Following the suicide of a suburban Cleveland teen this past weekend, a crying parent suspects bullying. A school superintendent reports to a local TV station that the death was not related to bullying and shares a series of strategies used to address bullying. Then the victim’s parents confirm their son’s death was indeed not bullying related.
Mental Health, Not Bullying, Must Be the Focus
Cleveland’s ABC news affiliate covered the story at Parents and Parma schools react to student’s suicide. Unlike many other stories I have seen nationally where “bullycide” becomes the sole focus on teen suicides, the WEWS reporter (Dan Haggerty) reached out to our regional suicide experts to get input.
Pat Lyden, executive director of the Suicide Prevention Education Alliance based in a Cleveland eastern suburb, stresses the role of depression and other mental health issues as leading factors in teen and adult suicides:
“The media frenzy about bullying and suicide is distracting school administrators and parents from the facts. Depression is the main cause of suicide, in all age groups. Suicide is the third leading cause of death for teens, yet it is our most preventable form of death.
The nation should be up in arms about the state of our children’s mental health. One in five teens seriously consider suicide during their high school years, 14% of teens make a suicide plan and 8% of teens attempt suicide. In fact, half of all lifetime cases of mental disorders begin by age 14.
Depression must be recognized and treated, yet only one in five teens with a mental disorder receive treatment. Untreated depression leads to a downward life spiral that often includes addiction and co-occurring mental illnesses.”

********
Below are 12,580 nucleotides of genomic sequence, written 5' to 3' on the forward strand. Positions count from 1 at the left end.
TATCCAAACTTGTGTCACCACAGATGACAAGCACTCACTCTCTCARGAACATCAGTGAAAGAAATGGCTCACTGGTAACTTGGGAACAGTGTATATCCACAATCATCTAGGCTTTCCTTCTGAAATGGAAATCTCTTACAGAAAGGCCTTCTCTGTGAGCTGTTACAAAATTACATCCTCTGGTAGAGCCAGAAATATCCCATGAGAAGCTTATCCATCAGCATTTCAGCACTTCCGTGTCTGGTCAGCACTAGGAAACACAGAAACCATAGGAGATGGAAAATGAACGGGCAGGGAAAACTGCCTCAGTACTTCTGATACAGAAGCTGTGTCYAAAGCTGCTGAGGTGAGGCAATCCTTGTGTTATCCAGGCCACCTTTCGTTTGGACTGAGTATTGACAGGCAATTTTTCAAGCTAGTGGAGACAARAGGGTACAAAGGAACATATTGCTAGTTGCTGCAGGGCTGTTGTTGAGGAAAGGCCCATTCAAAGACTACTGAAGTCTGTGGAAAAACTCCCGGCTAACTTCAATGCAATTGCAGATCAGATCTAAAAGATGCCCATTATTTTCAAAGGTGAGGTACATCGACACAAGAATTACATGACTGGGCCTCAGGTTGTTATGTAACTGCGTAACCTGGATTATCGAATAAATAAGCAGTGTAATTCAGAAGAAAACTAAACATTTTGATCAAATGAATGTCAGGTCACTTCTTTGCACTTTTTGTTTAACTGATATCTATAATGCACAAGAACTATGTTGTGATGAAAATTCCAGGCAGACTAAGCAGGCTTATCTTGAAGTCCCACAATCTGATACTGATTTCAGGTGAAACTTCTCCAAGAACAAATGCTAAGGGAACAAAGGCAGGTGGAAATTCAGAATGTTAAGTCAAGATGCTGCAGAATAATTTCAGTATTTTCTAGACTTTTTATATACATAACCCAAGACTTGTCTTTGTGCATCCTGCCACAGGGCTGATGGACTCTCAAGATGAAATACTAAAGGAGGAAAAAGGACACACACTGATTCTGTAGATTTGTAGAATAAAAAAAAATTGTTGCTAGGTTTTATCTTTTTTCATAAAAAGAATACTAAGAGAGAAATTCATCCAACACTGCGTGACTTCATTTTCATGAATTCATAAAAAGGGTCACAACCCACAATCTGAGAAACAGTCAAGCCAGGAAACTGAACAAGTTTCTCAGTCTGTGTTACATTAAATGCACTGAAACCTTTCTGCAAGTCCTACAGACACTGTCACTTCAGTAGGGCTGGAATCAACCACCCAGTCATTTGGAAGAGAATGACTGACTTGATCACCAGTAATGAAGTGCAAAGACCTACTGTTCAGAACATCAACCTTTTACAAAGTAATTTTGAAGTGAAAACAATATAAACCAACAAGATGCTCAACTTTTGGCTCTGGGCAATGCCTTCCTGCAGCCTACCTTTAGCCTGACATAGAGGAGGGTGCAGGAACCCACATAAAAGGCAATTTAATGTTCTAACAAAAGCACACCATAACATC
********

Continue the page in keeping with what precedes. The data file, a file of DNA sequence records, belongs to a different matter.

Yet these facts are getting lost in emotional, media, and political hysteria following high-profile cases of reported bullying nationwide. I continue to be amazed at how many normally balanced media outlets, along with a number of special interest advocacy groups and activists, believe they can determine and publicly claim why a teen took his/her life within hours or even days of the actual incident.
Getting a tunnel vision focus on bullying while paying little-to-no attention to underlying teen mental health issues misses the mark. It is like looking at the flower bud but failing to recognize the existence of its roots.
Traditional and Social Media, Political Hype Risks Suicide Contagion
In a September 30th article, I asked if anti-bullying advocates and the media may be contributing to suicide contagion. Contagion is where clusters of suicides occur following higher profile reporting with glamorization and other other factors.
Pat Lyden concurs there is a risk of suicide contagion and she makes recommendations on how the media could potentially help, not inadvertantly hurt, efforts to prevent suicide:
“The media would help to save lives by helping the public recognize the signs of depressive illness and the warning signs of suicide. The media must help to eliminate stigma of mental illness by urging early treatment of depression.
The media would help prevent suicide by promoting school prevention programs such as our ‘Recognizing Adolescent Depression and Suicide Prevention program, which equips teens to be the first line of defense in preventing suicide. Media decision-makers need to realize that young lives are at stake and the current media frenzy is adding to the nation’s teen death toll. Suicide contagion is a real phenomenon.
The Suicide Prevention Education Alliance urges the media to follow guidelines from the The American Foundation for Suicide Prevention, American Association of Suicidology, and Annenberg Public Policy Center on Reporting on Suicide: Recommendations for the Media SPEA also encourages the promotion of balanced, comprehensive, professional, non-political, and responsible prevention programs.”
See SPEA’s site for an example of such a model program.
Cognitive, Not Emotional, Analysis and Policies are Needed
Bullying is a serious issue warranting our attention. But when parents, the media, special interest groups, and others narrow in on — and sometimes exploit for their own agendas — the issue of bullying, they risk missing the underlying mental health causes of teen suicide.
When hysteria is created by these various entities, regardless of whether it is a result of good intentions or self-serving social and political agendas, the focus quickly gets lost.
And when the focus gets lost, so do more of our children.
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